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Triumph Bonneville Long Term Test - Report #2

Settling in with the Bonnie

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Triumph Bonneville Long Term Tester

The Triumph Bonneville long term tester, parked on Latigo Canyon Road.

Photo © Basem Wasef

>>Click here for a photo gallery of the Triumph Bonneville long term test bike<<

Since configuring and taking delivery of our long term Triumph Bonneville SE, the blue and white British bike has enjoyed a steady stream of usage, despite a garage full of two-wheeled distractions; during this timeframe, the Bonneville has accumulated nearly 700 miles on the clock.

So far, the Bonnie has shared garage space with similarly retro-themed loaner bikes including the Suzuki TU250X and the Moto Guzzi V7 Café Classic, among others. Alternating has illuminated a few merits to the Bonneville's riding dynamic. For starters, the Bonnie's slick feel is testimony to the incremental refinements its mechanicals have undergone since the bike was introduced over 50 years ago; the smooth click of the gearshift that's positive without being notchy, the clutch that's reassuringly progressive, and power delivery from the 865cc parallel twin that strikes an impressive balance between smooth delivery and the oh-so-subtle buzz of the Arrow pipes. The TU250X and V7 are both impressive machines, no doubt, but the Bonneville's carefully modulated road manners lend it the air of an older uncle who's just a bit more polished than most of its competitors.

That said, those 700 miles have also reinforced one area that hasn't completely gelled with this journalist's 5 foot, 11 inch height. You see, in efforts to appeal to a wider swath of buyers (particularly females and newer riders who seek shorter seat heights), the Bonneville's scooped 29.1 inch tall perch forces a bit of a compact lower leg position (as seen here in this shot of my friend Levi-- who's five feet, ten inches tall-- riding the Bonnie.) On my To Do list: find a taller and perhaps softer replacement saddle, since the Alcantara factory option ($329.99) doesn't have a gel filling, the Single saddle ($279.99) reminds me of the rather embarrassing banana seat on my first bicycle, and the King & Queen seat ($319.99) is just goofy looking, in my humble opinion. Perhaps the answer lies in the aftermarket? A quick scan of a third party Bonneville accessory website also reveals higher intensity LED idiot lights, which sure would make the turn signal, high beam, neutral indicator and oil lights more legible in sunlight. Another area that could use improvement is the fueling at lower rpms; as noted in my original review of the 2009 Bonneville, roll-on throttle maneuvers can get a bit jerky towards the bottom end of the powerband, and I would have expected the fuel injection issue to be sorted by now.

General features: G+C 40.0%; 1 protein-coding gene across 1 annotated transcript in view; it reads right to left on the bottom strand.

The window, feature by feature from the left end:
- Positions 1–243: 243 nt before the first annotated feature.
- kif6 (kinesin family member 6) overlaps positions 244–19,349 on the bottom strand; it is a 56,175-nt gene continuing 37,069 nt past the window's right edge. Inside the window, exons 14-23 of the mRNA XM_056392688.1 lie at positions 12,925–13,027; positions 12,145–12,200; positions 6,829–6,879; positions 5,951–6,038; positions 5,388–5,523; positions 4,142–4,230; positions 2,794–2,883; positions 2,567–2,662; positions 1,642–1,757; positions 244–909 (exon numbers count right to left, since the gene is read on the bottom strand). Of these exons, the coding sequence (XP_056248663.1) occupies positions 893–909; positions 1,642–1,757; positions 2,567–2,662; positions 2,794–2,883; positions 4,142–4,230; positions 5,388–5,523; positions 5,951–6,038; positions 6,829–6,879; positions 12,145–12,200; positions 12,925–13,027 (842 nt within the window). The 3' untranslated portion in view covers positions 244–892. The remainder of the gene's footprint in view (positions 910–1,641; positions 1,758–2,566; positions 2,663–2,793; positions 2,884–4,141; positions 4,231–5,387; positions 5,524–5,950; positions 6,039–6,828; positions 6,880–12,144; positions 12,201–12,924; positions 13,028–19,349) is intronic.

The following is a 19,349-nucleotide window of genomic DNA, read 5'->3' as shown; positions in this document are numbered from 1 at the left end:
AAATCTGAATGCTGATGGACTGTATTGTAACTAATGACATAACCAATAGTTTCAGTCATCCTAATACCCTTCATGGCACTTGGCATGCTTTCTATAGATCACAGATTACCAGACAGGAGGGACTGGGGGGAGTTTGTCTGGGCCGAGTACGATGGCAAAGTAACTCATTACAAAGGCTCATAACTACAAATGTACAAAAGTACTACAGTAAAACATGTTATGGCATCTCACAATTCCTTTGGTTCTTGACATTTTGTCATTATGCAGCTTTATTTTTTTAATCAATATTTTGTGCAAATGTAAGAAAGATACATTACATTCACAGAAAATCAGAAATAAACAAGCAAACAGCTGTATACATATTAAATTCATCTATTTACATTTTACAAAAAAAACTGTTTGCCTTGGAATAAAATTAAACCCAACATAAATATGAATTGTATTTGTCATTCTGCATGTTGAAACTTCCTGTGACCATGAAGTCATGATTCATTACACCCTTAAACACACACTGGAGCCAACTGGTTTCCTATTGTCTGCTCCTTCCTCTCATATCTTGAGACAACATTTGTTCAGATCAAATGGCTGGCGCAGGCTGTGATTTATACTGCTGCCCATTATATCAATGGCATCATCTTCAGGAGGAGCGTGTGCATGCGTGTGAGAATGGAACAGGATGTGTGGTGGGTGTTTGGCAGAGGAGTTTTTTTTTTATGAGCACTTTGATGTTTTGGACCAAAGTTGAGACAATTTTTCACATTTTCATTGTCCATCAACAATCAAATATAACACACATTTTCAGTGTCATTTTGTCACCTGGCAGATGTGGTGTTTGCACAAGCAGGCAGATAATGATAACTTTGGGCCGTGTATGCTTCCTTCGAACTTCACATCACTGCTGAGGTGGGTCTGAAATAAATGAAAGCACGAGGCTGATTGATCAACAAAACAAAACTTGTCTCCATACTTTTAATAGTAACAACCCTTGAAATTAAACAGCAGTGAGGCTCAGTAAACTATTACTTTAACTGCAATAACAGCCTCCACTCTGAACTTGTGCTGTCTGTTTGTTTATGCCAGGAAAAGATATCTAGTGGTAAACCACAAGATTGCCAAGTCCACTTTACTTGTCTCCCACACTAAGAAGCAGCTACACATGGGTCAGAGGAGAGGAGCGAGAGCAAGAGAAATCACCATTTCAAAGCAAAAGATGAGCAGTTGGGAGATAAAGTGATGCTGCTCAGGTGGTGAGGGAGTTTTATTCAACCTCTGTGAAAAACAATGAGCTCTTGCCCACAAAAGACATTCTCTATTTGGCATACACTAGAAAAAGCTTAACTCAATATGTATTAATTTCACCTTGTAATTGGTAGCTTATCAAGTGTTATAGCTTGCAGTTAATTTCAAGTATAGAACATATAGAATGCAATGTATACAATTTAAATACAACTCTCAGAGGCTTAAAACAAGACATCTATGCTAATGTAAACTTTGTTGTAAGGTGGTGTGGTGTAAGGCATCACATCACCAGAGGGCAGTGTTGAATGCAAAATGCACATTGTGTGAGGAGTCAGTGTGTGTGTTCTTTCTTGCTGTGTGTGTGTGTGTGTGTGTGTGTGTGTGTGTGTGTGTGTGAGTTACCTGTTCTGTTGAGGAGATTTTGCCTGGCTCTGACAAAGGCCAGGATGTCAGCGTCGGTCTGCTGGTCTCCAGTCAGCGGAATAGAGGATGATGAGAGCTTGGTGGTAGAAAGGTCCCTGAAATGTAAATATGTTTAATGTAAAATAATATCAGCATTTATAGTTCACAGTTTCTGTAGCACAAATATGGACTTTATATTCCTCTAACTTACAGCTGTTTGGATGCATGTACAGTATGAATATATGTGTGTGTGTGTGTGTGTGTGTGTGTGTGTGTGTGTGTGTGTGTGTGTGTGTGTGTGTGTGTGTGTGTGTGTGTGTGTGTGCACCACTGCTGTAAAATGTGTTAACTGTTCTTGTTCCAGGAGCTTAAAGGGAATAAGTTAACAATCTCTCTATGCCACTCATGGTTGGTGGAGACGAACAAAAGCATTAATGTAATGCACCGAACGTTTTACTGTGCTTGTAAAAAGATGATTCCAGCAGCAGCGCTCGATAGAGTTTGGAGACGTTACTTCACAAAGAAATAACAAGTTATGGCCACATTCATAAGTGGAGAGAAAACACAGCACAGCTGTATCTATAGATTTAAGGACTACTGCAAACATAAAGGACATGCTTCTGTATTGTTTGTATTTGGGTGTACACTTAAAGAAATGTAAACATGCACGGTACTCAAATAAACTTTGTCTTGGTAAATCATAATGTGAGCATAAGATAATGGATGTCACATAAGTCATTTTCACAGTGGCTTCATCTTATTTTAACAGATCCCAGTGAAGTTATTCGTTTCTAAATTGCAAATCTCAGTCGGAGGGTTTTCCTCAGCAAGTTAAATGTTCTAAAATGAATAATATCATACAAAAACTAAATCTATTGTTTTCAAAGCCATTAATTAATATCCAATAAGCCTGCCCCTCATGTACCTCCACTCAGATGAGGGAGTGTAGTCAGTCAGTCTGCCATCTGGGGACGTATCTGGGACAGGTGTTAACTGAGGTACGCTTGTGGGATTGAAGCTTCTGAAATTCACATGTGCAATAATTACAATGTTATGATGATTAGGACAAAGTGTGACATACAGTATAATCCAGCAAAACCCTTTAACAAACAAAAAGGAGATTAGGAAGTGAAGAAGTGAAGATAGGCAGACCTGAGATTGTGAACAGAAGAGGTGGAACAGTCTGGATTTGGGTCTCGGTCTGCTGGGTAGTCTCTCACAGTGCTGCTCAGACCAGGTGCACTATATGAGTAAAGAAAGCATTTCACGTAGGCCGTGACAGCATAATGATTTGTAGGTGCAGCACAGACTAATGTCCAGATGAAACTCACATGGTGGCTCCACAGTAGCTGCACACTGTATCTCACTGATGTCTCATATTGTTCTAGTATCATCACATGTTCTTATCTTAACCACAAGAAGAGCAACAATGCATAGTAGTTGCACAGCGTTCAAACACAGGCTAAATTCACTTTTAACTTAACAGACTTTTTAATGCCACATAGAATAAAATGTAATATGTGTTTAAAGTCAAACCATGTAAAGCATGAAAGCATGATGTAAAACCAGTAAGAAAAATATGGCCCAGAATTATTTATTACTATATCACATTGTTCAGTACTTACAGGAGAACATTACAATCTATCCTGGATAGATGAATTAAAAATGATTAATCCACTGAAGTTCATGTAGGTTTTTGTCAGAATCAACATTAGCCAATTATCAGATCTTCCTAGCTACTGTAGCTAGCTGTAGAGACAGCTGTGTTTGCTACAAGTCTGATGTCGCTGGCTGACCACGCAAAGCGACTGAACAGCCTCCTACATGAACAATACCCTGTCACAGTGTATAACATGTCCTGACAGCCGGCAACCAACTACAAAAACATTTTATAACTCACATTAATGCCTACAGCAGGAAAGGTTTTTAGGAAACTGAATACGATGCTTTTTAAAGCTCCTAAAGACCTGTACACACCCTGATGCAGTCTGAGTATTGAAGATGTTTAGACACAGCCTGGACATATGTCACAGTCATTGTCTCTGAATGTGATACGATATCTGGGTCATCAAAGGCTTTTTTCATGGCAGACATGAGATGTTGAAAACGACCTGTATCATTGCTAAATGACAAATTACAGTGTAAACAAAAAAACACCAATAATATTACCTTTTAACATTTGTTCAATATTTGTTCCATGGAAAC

Despite the scooped seat and sometimes unsmooth throttle, the Bonneville continues to please with its surprisingly spritely performance, confidence-inspiring road presence, and agreeable personality; it's taken me across Mulholland Highway, through twisting canyon roads like Latigo and Decker, not to mention the famous Rock Store in Malibu, where it drew a few head turns and observant inspections from the bike savvy crowd.

Will the honeymoon last? Stay tuned for our next long term update to find out.

MILEAGE LOG

  • Total miles ridden: 693
  • Total miles ridden this period: 610
  • Total odometer miles: 4,163
  • Average fuel economy: 45.4 mpg

>>Click here to read Triumph Bonneville Long Term Update #1: Configurate Me!<<

>>Click here for a Long Term Triumph Bonneville Photo Gallery<<

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